A Texas-based conservative group is suing Major League Baseball, saying the move of the 2021 All-Star Game from Georgia to Denver caused local businesses $100 million in losses and are seeking the game’s return to Truist Park.
The lawsuit, filed by the Dallas-based Job Creators Network against MLB, the MLBPA and other associated entities in U.S. District Court, Southern District of New York, alleges a conspiracy among MLB owners in moving the game. The move came after the Republican legislature and governor placed new restrictions on voting rights in the battleground state–part of a movement by several local and national corporations (Delta, Coca-Cola) in decrying the new legislation. The decision rapidly turned into a culture war, with Gov. Brian Kemp warning that cancel culture threatens the freedoms of all Georgians, and many corporate leaders in Georgia hailing the decision. The politics are complex, to be sure.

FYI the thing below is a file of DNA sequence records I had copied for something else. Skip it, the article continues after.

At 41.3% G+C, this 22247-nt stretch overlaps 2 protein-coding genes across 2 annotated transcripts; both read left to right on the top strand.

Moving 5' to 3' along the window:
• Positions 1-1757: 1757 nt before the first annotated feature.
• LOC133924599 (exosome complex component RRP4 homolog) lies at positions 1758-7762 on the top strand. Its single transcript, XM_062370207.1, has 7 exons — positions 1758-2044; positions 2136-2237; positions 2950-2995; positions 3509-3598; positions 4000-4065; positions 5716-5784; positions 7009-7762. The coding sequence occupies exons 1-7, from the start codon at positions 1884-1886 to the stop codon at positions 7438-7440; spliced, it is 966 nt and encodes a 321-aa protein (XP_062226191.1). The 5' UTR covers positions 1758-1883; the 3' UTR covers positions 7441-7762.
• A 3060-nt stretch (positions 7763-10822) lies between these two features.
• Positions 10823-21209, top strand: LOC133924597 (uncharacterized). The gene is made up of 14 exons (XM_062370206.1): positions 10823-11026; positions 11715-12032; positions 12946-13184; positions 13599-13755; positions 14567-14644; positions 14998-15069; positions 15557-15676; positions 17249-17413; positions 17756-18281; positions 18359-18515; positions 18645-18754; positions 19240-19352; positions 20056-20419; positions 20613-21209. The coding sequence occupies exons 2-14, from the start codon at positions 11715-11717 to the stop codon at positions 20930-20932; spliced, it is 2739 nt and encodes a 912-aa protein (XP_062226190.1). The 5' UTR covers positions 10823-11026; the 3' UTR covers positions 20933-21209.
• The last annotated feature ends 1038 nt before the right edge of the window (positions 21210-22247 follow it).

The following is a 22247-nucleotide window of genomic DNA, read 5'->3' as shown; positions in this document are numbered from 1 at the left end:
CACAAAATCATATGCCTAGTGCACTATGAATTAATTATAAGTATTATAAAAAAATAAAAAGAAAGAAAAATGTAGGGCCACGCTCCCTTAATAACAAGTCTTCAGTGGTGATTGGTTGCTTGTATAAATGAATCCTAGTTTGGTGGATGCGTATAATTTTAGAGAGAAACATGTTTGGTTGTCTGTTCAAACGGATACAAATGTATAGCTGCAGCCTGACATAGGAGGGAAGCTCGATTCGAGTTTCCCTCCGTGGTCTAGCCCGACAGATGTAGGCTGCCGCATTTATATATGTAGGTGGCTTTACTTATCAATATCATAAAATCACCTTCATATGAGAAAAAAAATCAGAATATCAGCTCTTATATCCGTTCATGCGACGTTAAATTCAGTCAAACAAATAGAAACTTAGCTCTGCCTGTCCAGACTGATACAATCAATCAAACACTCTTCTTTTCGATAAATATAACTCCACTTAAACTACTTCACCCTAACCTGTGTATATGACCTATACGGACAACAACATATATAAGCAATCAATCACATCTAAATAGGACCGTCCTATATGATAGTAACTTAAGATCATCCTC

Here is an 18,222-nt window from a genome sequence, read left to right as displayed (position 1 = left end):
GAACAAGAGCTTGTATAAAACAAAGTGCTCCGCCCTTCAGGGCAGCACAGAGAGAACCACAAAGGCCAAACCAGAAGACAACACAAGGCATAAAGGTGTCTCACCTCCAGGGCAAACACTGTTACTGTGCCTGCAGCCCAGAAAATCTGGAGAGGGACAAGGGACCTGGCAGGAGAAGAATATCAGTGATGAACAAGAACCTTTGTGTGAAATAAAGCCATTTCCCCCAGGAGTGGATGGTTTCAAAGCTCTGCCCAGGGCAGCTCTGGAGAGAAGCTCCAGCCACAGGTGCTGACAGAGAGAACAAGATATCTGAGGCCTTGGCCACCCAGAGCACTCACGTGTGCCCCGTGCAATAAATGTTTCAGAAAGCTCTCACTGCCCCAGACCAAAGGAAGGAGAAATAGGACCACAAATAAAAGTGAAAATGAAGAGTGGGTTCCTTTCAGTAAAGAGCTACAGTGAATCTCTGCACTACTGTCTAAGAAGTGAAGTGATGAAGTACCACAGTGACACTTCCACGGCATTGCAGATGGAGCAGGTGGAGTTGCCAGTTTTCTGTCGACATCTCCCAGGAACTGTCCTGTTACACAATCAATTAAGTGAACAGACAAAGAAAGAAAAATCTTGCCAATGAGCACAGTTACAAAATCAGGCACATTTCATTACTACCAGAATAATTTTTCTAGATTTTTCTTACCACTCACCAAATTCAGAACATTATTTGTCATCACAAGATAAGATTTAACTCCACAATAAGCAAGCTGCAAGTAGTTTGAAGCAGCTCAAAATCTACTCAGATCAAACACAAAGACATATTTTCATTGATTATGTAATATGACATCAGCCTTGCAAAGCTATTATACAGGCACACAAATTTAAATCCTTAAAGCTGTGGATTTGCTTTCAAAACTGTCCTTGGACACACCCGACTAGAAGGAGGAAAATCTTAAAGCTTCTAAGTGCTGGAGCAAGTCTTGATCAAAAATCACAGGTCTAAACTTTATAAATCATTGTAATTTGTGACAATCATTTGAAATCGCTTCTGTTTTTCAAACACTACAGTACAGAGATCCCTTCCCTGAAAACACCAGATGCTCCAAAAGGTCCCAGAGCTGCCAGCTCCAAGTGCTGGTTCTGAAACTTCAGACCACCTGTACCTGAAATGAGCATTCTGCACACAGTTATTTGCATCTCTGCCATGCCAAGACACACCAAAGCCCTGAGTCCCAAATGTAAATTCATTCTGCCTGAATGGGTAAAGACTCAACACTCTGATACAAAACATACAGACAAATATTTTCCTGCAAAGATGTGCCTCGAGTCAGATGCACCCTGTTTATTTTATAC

But yes, the lawsuit is a stunt. It’s hard to see any court agreeing to the demands set forth by the Job Creators Network: $1.1 billion in damages and a return of the game to Atlanta. It’s also hard to see how this right-wing group has standing to begin with: as a private enterprise MLB certainly has the right to hold an event at a place and time it sees fit. This really is an attempt to own the libs–as if MLB is run by libs!–and was filled under a 150-year-old law designed to combat the Ku Klux Klan. The response from MLB and the players association to this lawsuit was pretty succinct:
[MLB] told a federal judge in Manhattan that its decision to move the All-Star Game to Denver must be upheld in order to protect MLB’s “right to demonstrate their values and preserving their freedom as private entities to determine where to hold their events.”…
In a separate filing Monday, the Major League Baseball Players Association questioned why it was being sued since it had no role in MLB’s decision to relocate. It called the lawsuit “political theater,” an “abuse of the judicial process” and mocked the lawsuit’s suggestion that the constitutional rights of Georgia business owners were violated.
“The Founding Fathers did not bestow upon American cities the right to an MLB All-Star Game,” the union’s lawyers wrote.
One can agree or disagree on MLB’s actions; there was plenty of collateral damage in MLB’s move, including from the Atlanta Braves and minority-owned business who would benefit from the game being played in Atlanta.
Coors Field last hosted the All-Star Game in 1998.